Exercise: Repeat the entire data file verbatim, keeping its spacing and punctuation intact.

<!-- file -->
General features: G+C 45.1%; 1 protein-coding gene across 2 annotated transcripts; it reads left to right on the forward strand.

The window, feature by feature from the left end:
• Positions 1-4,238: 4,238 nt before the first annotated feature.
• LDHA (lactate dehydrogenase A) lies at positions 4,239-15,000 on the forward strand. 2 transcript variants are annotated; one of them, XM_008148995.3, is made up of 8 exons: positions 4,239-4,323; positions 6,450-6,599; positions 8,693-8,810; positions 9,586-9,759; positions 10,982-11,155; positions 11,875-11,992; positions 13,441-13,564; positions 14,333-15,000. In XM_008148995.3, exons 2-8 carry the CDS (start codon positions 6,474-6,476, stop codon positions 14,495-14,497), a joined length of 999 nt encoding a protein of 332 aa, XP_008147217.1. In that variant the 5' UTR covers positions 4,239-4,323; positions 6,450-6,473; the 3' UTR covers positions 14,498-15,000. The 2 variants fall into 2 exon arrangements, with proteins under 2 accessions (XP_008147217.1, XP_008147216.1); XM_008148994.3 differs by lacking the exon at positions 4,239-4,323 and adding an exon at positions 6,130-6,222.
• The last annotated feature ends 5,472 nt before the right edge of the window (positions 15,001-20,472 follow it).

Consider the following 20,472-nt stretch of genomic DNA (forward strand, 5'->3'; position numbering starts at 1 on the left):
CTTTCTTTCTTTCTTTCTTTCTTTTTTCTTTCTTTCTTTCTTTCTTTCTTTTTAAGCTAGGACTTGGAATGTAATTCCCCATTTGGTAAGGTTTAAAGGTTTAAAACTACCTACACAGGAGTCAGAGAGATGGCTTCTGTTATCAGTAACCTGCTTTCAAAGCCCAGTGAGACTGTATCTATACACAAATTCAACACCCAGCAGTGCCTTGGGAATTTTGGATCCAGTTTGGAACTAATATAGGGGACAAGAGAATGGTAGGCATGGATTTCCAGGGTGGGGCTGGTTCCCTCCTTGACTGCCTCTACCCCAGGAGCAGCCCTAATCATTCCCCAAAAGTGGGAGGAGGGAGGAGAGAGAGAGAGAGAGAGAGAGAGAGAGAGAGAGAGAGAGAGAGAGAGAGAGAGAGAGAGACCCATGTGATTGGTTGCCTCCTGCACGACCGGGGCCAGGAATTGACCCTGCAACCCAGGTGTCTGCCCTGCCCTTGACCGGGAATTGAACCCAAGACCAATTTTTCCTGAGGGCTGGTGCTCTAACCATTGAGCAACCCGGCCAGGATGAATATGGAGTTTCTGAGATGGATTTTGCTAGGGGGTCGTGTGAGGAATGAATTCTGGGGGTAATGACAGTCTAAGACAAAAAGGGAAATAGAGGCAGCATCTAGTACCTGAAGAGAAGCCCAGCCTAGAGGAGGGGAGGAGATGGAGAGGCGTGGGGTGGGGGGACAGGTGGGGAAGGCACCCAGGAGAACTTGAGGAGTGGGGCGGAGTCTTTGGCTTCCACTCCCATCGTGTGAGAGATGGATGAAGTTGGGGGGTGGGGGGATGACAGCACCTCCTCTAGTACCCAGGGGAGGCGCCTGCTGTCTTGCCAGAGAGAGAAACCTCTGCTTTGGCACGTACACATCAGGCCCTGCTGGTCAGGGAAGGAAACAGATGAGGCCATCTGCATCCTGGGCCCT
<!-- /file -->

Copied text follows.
General features: G+C 45.1%; 1 protein-coding gene across 2 annotated transcripts; it reads left to right on the forward strand.

The window, feature by feature from the left end:
• Positions 1-4,238: 4,238 nt before the first annotated feature.
• LDHA (lactate dehydrogenase A) lies at positions 4,239-15,000 on the forward strand. 2 transcript variants are annotated; one of them, XM_008148995.3, is made up of 8 exons: positions 4,239-4,323; positions 6,450-6,599; positions 8,693-8,810; positions 9,586-9,759; positions 10,982-11,155; positions 11,875-11,992; positions 13,441-13,564; positions 14,333-15,000. In XM_008148995.3, exons 2-8 carry the CDS (start codon positions 6,474-6,476, stop codon positions 14,495-14,497), a joined length of 999 nt encoding a protein of 332 aa, XP_008147217.1. In that variant the 5' UTR covers positions 4,239-4,323; positions 6,450-6,473; the 3' UTR covers positions 14,498-15,000. The 2 variants fall into 2 exon arrangements, with proteins under 2 accessions (XP_008147217.1, XP_008147216.1); XM_008148994.3 differs by lacking the exon at positions 4,239-4,323 and adding an exon at positions 6,130-6,222.
• The last annotated feature ends 5,472 nt before the right edge of the window (positions 15,001-20,472 follow it).

Consider the following 20,472-nt stretch of genomic DNA (forward strand, 5'->3'; position numbering starts at 1 on the left):
CTTTCTTTCTTTCTTTCTTTCTTTTTTCTTTCTTTCTTTCTTTCTTTCTTTTTAAGCTAGGACTTGGAATGTAATTCCCCATTTGGTAAGGTTTAAAGGTTTAAAACTACCTACACAGGAGTCAGAGAGATGGCTTCTGTTATCAGTAACCTGCTTTCAAAGCCCAGTGAGACTGTATCTATACACAAATTCAACACCCAGCAGTGCCTTGGGAATTTTGGATCCAGTTTGGAACTAATATAGGGGACAAGAGAATGGTAGGCATGGATTTCCAGGGTGGGGCTGGTTCCCTCCTTGACTGCCTCTACCCCAGGAGCAGCCCTAATCATTCCCCAAAAGTGGGAGGAGGGAGGAGAGAGAGAGAGAGAGAGAGAGAGAGAGAGAGAGAGAGAGAGAGAGAGAGAGAGAGAGAGACCCATGTGATTGGTTGCCTCCTGCACGACCGGGGCCAGGAATTGACCCTGCAACCCAGGTGTCTGCCCTGCCCTTGACCGGGAATTGAACCCAAGACCAATTTTTCCTGAGGGCTGGTGCTCTAACCATTGAGCAACCCGGCCAGGATGAATATGGAGTTTCTGAGATGGATTTTGCTAGGGGGTCGTGTGAGGAATGAATTCTGGGGGTAATGACAGTCTAAGACAAAAAGGGAAATAGAGGCAGCATCTAGTACCTGAAGAGAAGCCCAGCCTAGAGGAGGGGAGGAGATGGAGAGGCGTGGGGTGGGGGGACAGGTGGGGAAGGCACCCAGGAGAACTTGAGGAGTGGGGCGGAGTCTTTGGCTTCCACTCCCATCGTGTGAGAGATGGATGAAGTTGGGGGGTGGGGGGATGACAGCACCTCCTCTAGTACCCAGGGGAGGCGCCTGCTGTCTTGCCAGAGAGAGAAACCTCTGCTTTGGCACGTACACATCAGGCCCTGCTGGTCAGGGAAGGAAACAGATGAGGCCATCTGCATCCTGGGCCCT